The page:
ECONOMIC AND FX OUTLOOK (2.30 PM)


JONATHAN KOH provides macroeconomics coverage of Asia, specialising in Singapore, Malaysia and New Zealand. He joined Standard Chartered in 2015 as an International Graduate. Jonathan rotated in Emerging Markets Rates Trading prior to joining the Economic Research team in May 2016. He holds a Bachelor’s Degree (First Class Honors) in Business specialising in banking and finance. He also holds a Bachelor’s Degree in Accountancy (Second Upper Class Honors) from Singapore’s Nanyang Technological University.


MAYANK MISHRA is a global FX and macro strategist based in Singapore. He is responsible for FX coverage for Korea, Taiwan and Hong Kong as well as APAC G10 currencies. His role also involves analysing cross-asset investment themes and devising trading strategies across FX and rates. He joined the Bank in 2013 as an equity research analyst in Hong Kong before moving to macro strategy in 2015. He previously held quantitative strategy roles at Lehman Brothers/Normura and Goldman Sachs. Mayank holds an MBA from the Indian Institute of Management, Bangalore and a Bachelor of Technology from the Indian Institute of Technology, Kanpur. He is also a CFA charterholder.

POLYMER MARKETS – CHANGING DYNAMICS AND OUTLOOK FOR 2022 (3.10 PM)


MALINI HARIHARAN has over 20 years of experience in the chemicals industry.

Malini drives ICIS’s market development strategy and engagement to showcase ICIS market insights.

She closely tracks and analyses chemical industry developments with a special focus on Asia and the Middle East. She regularly presents at industry events on near-term and long-term outlook for commodity chemicals as well as key opportunities and challenges that the industry faces.

Malini was previously responsible for content development of ICIS training courses and as a trainer, delivered petrochemical training courses worldwide. She has also been involved in editorial engagements at ICIS.

She started her career with Indian Petrochemicals Corp (IPCL) in India, engaged in sales and marketing of commodity polymers such as polyethylene, polypropylene and polyvinyl chloride and chemicals such as benzene, toluene and linear alkyl benzene.

WHAT LIES AHEAD: POLYMERS RECYCLING DEVELOPMENT IN ASIA (3.40 PM)


TAN JIA HUI is an analyst in ICIS’s global Plastics Recycling team. Based in Singapore, she overlooks Southeast Asia and the larger Asia Pacific region.

Her work includes building and maintaining ICIS’s mechanical and chemical Recycling Supply Tracker databases, interpreting market trends, and providing insights to an otherwise opaque region. She also contributes monthly analytic pieces to the Asia R-PET and R-PE price intelligence reports. Her recent area of focus investigates the regulatory nuances of the region, tracking legislative developments and developing Asia’s knowledge bank on the subject.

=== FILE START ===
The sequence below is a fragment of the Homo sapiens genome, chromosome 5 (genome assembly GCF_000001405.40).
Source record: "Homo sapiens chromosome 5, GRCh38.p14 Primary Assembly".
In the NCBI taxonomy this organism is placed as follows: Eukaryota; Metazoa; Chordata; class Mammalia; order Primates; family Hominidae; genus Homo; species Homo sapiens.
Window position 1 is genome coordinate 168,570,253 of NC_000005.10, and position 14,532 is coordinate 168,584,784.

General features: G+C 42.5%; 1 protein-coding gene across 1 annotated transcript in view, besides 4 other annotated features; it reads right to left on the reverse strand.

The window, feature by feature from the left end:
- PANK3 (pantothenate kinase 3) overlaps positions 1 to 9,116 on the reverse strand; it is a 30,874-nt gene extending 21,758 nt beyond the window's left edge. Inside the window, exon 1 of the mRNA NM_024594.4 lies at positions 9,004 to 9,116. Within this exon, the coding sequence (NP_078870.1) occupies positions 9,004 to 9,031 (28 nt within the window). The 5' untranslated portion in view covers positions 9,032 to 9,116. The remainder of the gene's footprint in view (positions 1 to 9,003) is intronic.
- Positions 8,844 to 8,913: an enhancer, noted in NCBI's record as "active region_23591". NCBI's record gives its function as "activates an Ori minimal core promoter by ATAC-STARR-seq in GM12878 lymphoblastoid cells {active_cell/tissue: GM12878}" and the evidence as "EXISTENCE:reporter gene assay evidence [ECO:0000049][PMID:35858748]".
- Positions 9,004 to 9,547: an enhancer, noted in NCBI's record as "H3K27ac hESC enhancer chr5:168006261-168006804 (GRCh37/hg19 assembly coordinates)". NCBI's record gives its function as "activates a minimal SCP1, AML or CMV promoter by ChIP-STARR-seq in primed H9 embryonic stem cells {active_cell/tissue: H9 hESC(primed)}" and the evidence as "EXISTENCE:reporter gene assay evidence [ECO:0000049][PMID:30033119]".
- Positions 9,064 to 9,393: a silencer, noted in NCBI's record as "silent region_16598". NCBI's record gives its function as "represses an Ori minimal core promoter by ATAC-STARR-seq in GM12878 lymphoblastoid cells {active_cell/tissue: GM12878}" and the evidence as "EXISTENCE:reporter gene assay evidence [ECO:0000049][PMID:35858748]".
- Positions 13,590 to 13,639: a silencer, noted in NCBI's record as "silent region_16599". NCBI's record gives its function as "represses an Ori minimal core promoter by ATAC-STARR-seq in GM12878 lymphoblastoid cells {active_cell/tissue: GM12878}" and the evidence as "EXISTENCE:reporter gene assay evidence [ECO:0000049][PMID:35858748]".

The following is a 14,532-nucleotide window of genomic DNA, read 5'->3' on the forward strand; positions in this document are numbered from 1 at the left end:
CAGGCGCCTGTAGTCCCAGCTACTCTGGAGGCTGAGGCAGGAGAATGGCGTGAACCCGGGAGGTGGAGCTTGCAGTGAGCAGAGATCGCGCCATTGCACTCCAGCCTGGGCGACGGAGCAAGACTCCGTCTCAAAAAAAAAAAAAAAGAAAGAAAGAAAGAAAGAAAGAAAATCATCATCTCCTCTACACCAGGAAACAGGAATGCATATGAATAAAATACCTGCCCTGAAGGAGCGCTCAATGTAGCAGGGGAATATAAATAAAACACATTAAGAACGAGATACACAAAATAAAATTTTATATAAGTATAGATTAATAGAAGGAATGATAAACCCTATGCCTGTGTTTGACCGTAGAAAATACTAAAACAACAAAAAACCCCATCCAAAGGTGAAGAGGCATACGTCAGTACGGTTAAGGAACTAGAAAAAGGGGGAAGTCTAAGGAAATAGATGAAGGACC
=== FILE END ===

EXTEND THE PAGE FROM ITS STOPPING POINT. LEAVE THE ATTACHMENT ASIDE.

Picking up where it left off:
Jia Hui holds a bachelor’s degree in International Relations from the University of London and possesses a background in sustainability and community innovation. Prior to joining ICIS, she was with a sustainable innovation consultancy, working with stakeholders across the 3P (Public, Private & People).

WHAT IT MEANS FOR PLASTICS AND CLIMATE CHANGE (4.20 PM)


Dr CHIONG MENG SOON is a Senior Lecturer and Research Fellow in the School of Mechanical Engineering, Universiti Teknologi Malaysia (UTM) since 2017. He received his PhD in Mechanical Engineering from UTM in 2015. His main research interest focuses on technologies and methodologies that contribute to a low carbon footprint, particularly in the energy and manufacturing sector.

In recent years, he ventured his research interest into Life Cycle Assessment, dedicated to helping the Malaysian industry to assess their environmental load and impacts towards carbon neutrality and circular economy. He has been working closely with The National Institute of Advanced Industrial Science and Technology, Japan, on developing LCI datasets for various Malaysian industries. One of them is the plastics industry. His interest in the plastics industry’s carbon footprint is not limited to manufacturing but extend to end-of-life disposal.